Law and Order, more than any other show before or since, has defined the procedural show. By strictly dividing its hour into halves (conveniently law and order), the long-running NBC legal drama has at once elevated the procedural and dumbed it down for the common viewer. There's nothing inherently wrong with that, but given L&O's incredible success, it's not surprising that their model has run rampant across television (The Common Man is looking at you, every single show on CBS). As L&O has declined, other shows have shown real promise in revitalizing a formula that seemed static. House, for instance, has perfected the formula and consistently delivers an engaging, funny, and mind-bending hour every week.
Another program that has shown a great deal of promise over the last two years has been NBC's Life. Life takes the cop-procedural drama and adds a Veronica Mars-esque long-term story arc. Indeed, perhaps its best to think of the show as Veronica Mars for 30 year olds.
Damian Lewis (who will be instantly recognizable to any fans of HBO's excellent mini-series Band of Brothers, as Lt. Winters) stars as Charlie Crews, a Los Angeles detective who was framed for the murder of his best friends and sentenced to life in prison. When he is exonerated, Crews successfully sues the city and the department for several million dollars and to get his job back. Back on the outside and on the force, Crews uses the knowledge and skills he accrued in prison, as well as an offbeat, zen-like philosophy to solve crimes and annoy his partner (Sarah Shahi). In his spare time (since this is television), Crews spends his time searching for the people who murdered his friends and put him in jail.
It sounds gimmicky, and it is. But the shows producers exploit that gimmick, and Lewis's wonderful acting, to tremendous effect, allowing the crimes Lewis investigates to explore his mind and the nature of incarceration. Lewis shows off a manly intellectual curiosity, wanting to understand himself, human nature, and the world around him. While on the surface he seems calm, his obsessive and consuming quest to discover the truth belies an inner conflict that he struggles to contain. Particularly strong supporting performances by Adam Arkin and new cast member Donal Logue highlight Lewis's quirky performance, and ground what would otherwise be a heady, ethereal show about a millionaire cop in reality.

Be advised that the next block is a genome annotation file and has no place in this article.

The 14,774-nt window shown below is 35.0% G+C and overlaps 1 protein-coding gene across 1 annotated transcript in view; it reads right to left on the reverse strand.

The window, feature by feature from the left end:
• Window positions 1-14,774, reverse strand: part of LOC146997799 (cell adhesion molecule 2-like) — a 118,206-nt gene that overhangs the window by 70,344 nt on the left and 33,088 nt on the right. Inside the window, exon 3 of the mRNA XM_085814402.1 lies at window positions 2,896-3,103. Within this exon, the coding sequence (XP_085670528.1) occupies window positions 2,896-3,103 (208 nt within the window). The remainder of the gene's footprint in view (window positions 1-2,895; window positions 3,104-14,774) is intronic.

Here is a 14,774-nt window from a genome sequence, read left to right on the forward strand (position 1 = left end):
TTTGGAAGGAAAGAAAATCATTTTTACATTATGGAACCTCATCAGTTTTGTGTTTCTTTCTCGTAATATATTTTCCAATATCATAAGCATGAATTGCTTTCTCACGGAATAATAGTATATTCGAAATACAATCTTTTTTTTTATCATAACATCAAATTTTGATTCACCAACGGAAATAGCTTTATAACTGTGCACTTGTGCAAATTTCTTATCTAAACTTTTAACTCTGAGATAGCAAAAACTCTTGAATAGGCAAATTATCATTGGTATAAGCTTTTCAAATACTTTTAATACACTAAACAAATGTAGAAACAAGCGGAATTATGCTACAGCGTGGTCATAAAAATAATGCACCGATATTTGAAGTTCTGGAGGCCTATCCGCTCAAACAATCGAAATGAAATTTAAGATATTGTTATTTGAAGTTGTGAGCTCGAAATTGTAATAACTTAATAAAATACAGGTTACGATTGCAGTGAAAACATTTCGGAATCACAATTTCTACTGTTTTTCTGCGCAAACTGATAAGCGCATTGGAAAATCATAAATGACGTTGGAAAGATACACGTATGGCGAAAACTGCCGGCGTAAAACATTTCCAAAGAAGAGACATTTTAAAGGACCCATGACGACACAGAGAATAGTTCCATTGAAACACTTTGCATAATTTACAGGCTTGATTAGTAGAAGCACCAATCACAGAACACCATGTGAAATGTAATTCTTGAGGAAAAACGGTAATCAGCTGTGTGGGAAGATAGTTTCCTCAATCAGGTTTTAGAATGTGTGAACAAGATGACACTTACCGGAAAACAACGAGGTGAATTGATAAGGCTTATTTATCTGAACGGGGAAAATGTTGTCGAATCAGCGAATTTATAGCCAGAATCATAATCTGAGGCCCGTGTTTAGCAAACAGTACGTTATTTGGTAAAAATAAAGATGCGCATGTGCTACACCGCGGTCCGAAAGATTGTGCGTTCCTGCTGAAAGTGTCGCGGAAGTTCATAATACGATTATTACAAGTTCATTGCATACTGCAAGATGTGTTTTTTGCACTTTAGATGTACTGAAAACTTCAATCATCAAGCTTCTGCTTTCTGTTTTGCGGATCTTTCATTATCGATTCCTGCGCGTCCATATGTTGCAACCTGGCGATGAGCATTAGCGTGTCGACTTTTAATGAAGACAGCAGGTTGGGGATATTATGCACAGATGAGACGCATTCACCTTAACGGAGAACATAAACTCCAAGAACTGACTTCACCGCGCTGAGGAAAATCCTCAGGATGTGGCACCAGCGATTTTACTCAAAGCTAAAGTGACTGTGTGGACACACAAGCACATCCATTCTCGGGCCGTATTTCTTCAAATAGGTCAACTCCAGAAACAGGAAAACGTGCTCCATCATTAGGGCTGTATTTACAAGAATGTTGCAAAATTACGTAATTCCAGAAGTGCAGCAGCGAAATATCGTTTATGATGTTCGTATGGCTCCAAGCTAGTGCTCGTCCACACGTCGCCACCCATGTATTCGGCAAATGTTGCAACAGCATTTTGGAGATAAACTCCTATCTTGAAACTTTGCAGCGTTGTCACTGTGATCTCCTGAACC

It's a testament to the shows producers that not a single moment of the show feels wasted. Indeed, every line uttered by the characters and every crime investigated add more depth to the characters, as they seem to grow and expand with each episode.
In its best recent episode, Crews and his partner are assigned to investigate a murder that occurred in a recreation of the famous Stanford Prison Experiment of 1971. As Crews reenters "prison," his familiarity with the guard/prisoner relationship, comfort in the prison setting, and recognition of the power dynamics at play all reveal as much about the effects of the prison system in the United States as they do about Crews. And in the end, he understands and bonds with the killer, lovingly advising him how to handle his time in real jail. Crews knows, above all, that everyone is connected to everyone, and that those connections make each person stronger. And in the end, that's what this show is, a show that seeks to understand human nature and to embrace it. To explore the better, and the worse angels of its nature. The Common Man appreciates its complexity and its simplicity; its humor and its seriousness.
Life is available online at NBC.com if you'd like to get caught up in a different kind of detective show, and airs on Fridays on NBC at 10:00 Eastern.